Then there is the nature of choice and substitution. In commercial settings there is almost always a competitor ready to take your customers - hence the emphasis of NPS on loyalty rather than satisfaction alone. In the NHS, choice is more complex.
Next, there is the process of service or experience recovery. The backbone of NPS is the ability to follow up poor experiences or when a passive or detractor is identified. It is doubtful that the NHS has the people and the communication channels to do this with the same rigour as the commercial sector.
Nor is there any currency to compensate patients for a poor experience. How could the NHS recover a poor experience? A promise that next time you break your leg you will be seen first? A token for the coffee machine in A&E? These are ridiculous suggestions but the point is that the NHS organisations need to consider different mechanisms for influencing their NPS.
There are some interesting paradoxes around transparency and data sharing. Commercial organisations do not tend to publish their NPS, as no two companies operate the same way. Yet the NHS proposes to publish scores, largely as a mechanism for supporting choice.
However, the score itself is not the point of NPS. The score is only the headline indicator; it is knowing what influences this that is the key. A score is a rallying point but it does not address why people responded the way they did.
Commercial organisations know who is answering surveys and can respond to individual experiences. This is extremely unlikely to be the case in the NHS where information governance and patient confidentiality require anonymous responses. Most IT systems would simply not allow well established NPS tools such as cloud-based Outlook plug-ins to exist inside the NHS infrastructure. This means that to achieve the cultural and operational shift that NPS demands, we need to find another methodology to “close the loop” when engaging with a dissatisfied patient.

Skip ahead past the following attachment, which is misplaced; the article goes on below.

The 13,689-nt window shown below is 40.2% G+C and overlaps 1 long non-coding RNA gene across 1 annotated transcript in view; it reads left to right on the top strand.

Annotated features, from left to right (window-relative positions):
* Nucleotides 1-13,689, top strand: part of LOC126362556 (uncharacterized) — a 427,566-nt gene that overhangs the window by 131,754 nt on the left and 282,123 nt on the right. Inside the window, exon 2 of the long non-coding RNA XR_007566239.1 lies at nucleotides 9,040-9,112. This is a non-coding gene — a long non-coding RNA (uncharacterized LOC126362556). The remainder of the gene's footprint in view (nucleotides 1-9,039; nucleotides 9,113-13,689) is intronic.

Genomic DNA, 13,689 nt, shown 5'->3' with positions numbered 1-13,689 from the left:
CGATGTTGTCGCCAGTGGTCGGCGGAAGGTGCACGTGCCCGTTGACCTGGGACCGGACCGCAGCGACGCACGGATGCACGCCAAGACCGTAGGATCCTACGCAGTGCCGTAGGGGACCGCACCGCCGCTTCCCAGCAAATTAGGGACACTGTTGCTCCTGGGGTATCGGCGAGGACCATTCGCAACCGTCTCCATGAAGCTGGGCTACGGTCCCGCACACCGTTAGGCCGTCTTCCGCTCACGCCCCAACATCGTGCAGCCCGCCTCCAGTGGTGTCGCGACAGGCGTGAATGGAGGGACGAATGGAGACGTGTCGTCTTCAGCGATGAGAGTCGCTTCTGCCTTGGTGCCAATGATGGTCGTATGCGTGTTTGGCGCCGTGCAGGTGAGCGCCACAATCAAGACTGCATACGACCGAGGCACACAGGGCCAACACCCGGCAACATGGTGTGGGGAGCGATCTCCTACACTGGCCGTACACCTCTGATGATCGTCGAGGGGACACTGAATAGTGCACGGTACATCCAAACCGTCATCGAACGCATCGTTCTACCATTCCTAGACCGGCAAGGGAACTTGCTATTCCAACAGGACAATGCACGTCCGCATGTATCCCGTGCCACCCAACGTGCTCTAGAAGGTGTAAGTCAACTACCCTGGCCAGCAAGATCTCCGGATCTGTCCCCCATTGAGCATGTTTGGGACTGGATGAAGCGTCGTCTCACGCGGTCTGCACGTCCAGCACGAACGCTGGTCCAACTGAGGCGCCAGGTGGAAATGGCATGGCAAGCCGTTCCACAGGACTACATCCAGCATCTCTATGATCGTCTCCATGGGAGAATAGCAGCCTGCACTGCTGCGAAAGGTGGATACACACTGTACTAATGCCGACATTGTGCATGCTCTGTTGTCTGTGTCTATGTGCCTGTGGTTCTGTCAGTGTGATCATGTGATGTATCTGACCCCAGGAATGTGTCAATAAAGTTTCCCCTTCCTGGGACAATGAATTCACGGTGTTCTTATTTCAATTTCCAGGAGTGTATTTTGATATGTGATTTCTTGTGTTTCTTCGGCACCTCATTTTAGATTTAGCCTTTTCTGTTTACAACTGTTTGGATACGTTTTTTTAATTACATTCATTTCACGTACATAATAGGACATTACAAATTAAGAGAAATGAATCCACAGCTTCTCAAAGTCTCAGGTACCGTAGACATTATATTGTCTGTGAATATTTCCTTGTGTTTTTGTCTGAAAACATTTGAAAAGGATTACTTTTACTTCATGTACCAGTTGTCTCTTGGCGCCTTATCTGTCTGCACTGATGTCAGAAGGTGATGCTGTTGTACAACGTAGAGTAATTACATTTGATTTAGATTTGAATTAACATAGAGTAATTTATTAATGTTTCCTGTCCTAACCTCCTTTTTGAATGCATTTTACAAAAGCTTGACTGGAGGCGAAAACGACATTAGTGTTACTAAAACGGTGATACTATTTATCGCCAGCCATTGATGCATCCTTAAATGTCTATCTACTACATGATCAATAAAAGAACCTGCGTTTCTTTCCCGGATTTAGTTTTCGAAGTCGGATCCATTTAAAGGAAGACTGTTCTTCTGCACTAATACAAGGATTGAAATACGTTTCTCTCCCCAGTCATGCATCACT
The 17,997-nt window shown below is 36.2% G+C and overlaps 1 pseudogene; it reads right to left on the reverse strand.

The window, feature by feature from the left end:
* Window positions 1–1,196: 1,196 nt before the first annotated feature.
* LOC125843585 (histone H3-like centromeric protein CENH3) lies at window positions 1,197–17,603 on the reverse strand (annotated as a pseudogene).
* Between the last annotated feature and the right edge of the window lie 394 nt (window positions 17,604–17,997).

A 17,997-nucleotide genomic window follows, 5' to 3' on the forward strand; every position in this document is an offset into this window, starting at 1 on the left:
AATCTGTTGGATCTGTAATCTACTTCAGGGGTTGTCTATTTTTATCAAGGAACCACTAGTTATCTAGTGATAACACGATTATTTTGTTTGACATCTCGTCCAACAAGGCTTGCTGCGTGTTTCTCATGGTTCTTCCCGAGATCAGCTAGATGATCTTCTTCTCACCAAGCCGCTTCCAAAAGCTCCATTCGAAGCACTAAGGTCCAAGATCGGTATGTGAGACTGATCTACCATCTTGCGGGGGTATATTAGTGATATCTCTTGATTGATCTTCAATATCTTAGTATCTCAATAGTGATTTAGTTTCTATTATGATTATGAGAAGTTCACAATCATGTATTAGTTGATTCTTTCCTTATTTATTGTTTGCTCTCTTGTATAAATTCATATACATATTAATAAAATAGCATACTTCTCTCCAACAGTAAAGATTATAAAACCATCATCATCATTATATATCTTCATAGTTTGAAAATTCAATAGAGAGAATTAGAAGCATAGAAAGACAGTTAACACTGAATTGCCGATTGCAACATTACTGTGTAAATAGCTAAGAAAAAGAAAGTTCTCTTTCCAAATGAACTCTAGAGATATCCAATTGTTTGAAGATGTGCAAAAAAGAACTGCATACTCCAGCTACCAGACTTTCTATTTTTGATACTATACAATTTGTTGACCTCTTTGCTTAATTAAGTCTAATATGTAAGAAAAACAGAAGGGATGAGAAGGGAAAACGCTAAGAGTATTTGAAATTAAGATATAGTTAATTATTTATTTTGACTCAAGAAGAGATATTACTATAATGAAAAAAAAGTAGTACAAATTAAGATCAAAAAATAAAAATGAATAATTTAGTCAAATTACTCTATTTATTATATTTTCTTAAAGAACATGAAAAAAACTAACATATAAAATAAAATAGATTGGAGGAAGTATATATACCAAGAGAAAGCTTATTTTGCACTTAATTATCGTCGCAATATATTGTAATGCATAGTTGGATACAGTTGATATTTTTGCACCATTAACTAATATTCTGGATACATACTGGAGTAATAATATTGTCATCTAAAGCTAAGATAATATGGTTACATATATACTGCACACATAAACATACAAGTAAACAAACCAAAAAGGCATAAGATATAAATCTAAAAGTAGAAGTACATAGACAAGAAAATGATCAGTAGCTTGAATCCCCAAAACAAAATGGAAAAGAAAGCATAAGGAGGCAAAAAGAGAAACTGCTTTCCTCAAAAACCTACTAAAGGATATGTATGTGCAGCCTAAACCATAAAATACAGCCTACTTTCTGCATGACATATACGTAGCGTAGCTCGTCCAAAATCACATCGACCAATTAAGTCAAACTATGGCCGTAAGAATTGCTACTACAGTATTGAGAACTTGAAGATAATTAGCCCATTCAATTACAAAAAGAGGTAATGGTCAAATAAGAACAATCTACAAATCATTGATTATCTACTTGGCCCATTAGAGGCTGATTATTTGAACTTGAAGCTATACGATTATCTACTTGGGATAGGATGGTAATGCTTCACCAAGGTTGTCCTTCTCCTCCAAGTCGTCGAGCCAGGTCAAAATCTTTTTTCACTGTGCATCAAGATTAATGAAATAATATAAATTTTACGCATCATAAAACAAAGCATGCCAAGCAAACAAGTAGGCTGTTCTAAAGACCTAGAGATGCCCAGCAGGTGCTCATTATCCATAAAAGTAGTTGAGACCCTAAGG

Should the NHS use NPS?
So can NPS be useful in the NHS? A qualified yes, although it does need to be adapted. Launching a poorly designed friends and family NPS programme will result in inaccurate and incomplete data providing top-line scores that do not necessarily indicate the quality of the experience patients receive.
Correctly configured and implemented, NPS can deliver a simple and effective means to embed patient experience at the very heart of the way NHS organisations behave. The NHS needs to understand that NPS is not a research tool or methodology but a way of driving quality focused behaviour and operations. As such, it can be extremely powerful.
First, the NHS needs to ask the right question based around the right common value; hence the need for board involvement in NPS.
For example, the question: “How likely would you be to recommend our services to your friends and family?” risks eliciting the response: “I would not recommend my friends and family become unwell.” Rephrasing to “How likely would you be to recommend/suggest our service to a friend, family member or someone with a similar need?” is less ambiguous and may be closer to what you want to know.
The NHS needs to find ways to feed back information to the staff who influence patient experience. This needs to be as near real time as possible to be relevant and meaningful and to take place at a level where staff can take remedial action - for example, ward level or outpatient clinic.
As staff get closer to the data, so culturally it will become easier to accept the importance of an open relationship between staff, patients and their experience. Ensuring patients are aware of this process and encouraging them to feed back regularly fuels the process.
The Picker/CQC report that claims NPS should not be used in the NHS is the right answer to the wrong question. Has NPS got a place in national surveys or traditional “research” methodologies? Probably not - but it was not designed for this purpose. Combined with good causal analysis, proper top down involvement (not “sponsorship”) and intelligent survey strategies, NPS is not only a valid metric but a powerful behaviour driver and, as good operators know, staff behaviour drives customer experience.
So as you consider NPS, ask yourself: are you really seeking to drive improvements - or simply seeking to publish a headline number and fulfil a centrally directed requirement? The choice is yours.
Toby Knightley-Day is managing director of Fr3dom Health.